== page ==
"Moana House saved my life. It has opened doors that I never thought I could walk through and created endless opportunities for myself. The mission statement "Giving you a real chance" is exactly what I have been given. If you said to me three years ago "I'd be attending university, working at Moana House and getting married" I would have said your dreaming! Fa'afetai tele lava Claire".
"My time with Moana House has been life changing in every sense. I am no longer a slave to my emotions in learning to take responsibility. I have become reliable and more at peace within myself, the community and my family are safe whenever I am around. "I found the love that I had been searching for"".
"Being a graduate of the programme and having the opportunity to work as an Addictions Clinician, has allowed me to become a living example of what can be achieved for residents in the programme".
“A short time after commencing at Moana House, I was encouraged to develop my Pepeha as part of the programme kaupapa for staff and resident’s alike. Being of Anglo-Saxon and European heritage but from many generations ago (my family have lived in Australia for at least 3 generations), this was the first time I had ever properly researched my ancestry – I wasn’t even sure which countries in Europe my family came from!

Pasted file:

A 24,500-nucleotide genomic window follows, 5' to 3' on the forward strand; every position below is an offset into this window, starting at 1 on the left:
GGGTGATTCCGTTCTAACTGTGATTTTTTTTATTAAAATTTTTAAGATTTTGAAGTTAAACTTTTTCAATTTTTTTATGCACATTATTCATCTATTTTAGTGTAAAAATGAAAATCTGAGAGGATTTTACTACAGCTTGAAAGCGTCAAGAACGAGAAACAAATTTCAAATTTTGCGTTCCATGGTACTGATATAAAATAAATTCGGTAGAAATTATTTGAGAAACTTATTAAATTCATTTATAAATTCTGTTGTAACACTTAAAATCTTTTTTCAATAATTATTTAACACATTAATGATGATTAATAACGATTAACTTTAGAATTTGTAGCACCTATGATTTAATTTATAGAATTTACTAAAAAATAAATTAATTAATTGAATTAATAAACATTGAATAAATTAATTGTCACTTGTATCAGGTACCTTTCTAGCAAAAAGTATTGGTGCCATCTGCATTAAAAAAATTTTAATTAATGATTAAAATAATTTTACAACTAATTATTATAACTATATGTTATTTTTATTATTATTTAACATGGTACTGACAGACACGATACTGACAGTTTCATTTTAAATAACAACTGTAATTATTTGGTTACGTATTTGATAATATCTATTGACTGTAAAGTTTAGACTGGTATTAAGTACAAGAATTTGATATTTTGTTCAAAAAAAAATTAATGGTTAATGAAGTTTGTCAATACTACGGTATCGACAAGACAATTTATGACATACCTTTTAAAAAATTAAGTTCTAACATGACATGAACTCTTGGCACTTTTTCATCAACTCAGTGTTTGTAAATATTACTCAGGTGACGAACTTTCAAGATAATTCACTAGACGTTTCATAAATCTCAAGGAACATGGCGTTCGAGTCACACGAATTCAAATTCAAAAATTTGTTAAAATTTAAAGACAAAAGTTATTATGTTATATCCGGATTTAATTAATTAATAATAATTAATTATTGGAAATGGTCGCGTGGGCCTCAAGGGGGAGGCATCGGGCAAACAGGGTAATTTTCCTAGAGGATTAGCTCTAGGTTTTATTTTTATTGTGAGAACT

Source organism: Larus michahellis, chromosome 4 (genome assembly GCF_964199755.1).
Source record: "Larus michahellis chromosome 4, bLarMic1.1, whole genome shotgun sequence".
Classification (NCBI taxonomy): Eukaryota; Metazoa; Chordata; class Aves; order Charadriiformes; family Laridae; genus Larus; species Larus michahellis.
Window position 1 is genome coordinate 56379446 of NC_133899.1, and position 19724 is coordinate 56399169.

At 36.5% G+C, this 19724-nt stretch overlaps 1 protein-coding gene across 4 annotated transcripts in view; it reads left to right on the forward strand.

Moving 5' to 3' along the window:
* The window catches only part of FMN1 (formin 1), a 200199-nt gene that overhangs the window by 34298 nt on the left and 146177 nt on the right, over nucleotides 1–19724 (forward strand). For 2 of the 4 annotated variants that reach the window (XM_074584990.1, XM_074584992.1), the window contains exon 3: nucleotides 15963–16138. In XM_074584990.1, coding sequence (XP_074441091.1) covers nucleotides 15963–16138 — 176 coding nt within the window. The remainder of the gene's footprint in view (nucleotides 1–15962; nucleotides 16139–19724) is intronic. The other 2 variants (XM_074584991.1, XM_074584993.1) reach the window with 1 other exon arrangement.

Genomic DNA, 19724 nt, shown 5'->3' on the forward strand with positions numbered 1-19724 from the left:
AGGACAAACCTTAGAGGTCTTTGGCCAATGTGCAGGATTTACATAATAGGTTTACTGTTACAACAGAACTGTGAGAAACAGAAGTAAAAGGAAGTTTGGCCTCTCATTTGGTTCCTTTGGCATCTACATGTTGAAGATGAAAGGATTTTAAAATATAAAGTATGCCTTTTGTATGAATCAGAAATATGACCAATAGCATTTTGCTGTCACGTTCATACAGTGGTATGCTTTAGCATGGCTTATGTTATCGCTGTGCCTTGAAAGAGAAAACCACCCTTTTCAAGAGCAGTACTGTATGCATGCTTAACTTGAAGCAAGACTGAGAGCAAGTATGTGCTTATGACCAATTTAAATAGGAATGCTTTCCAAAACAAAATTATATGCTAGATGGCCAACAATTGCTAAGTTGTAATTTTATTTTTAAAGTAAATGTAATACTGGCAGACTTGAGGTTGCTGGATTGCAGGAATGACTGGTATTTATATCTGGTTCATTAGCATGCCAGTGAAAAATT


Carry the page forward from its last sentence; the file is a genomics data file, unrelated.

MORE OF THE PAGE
Doing this research involved internet searches as well as talking to my parents and grandparents, and I thoroughly enjoyed this process in and of itself. Being able to then recite my Pepeha at each Mihiwhakatau both in and out of the Whare, I began to understand on more than an intellectual level the importance of my whakapapa (ancestry) in relation to my overall sense of identity. I say ‘intellectual level’ because being a social worker, and passionate about indigenous health and wellbeing, I was aware of the importance of ones sense of cultural identity in their overall of wellness and connectedness, however not having much of an idea about my own cultural background meant that I couldn’t fully relate to this on a personal level.
Development of my initial Pepeha, and adding to it over time, has allowed me to strengthen this for myself also. Recently, I travelled back to Australia for a holiday, and spent a lot of time in the bush. After reveling in how much I missed the sight of gum trees, wattles, grass trees, the sounds of birds like galahs, cockatoos, kookaburras and magpies, and the general smells of the native bushland I had grown up around, it suddenly struck me that although I had never officially captured my ancestry through writing it down or reciting it, that I did in fact hold a very strong connection to the land around me in my sense of who I am and what grounds me. Those of us in the field are already well aware of the importance of building on the cultural identity of those we work with for their recovery , however this has been a really valuable part of my own journey as Kaimahi at the Whare too.”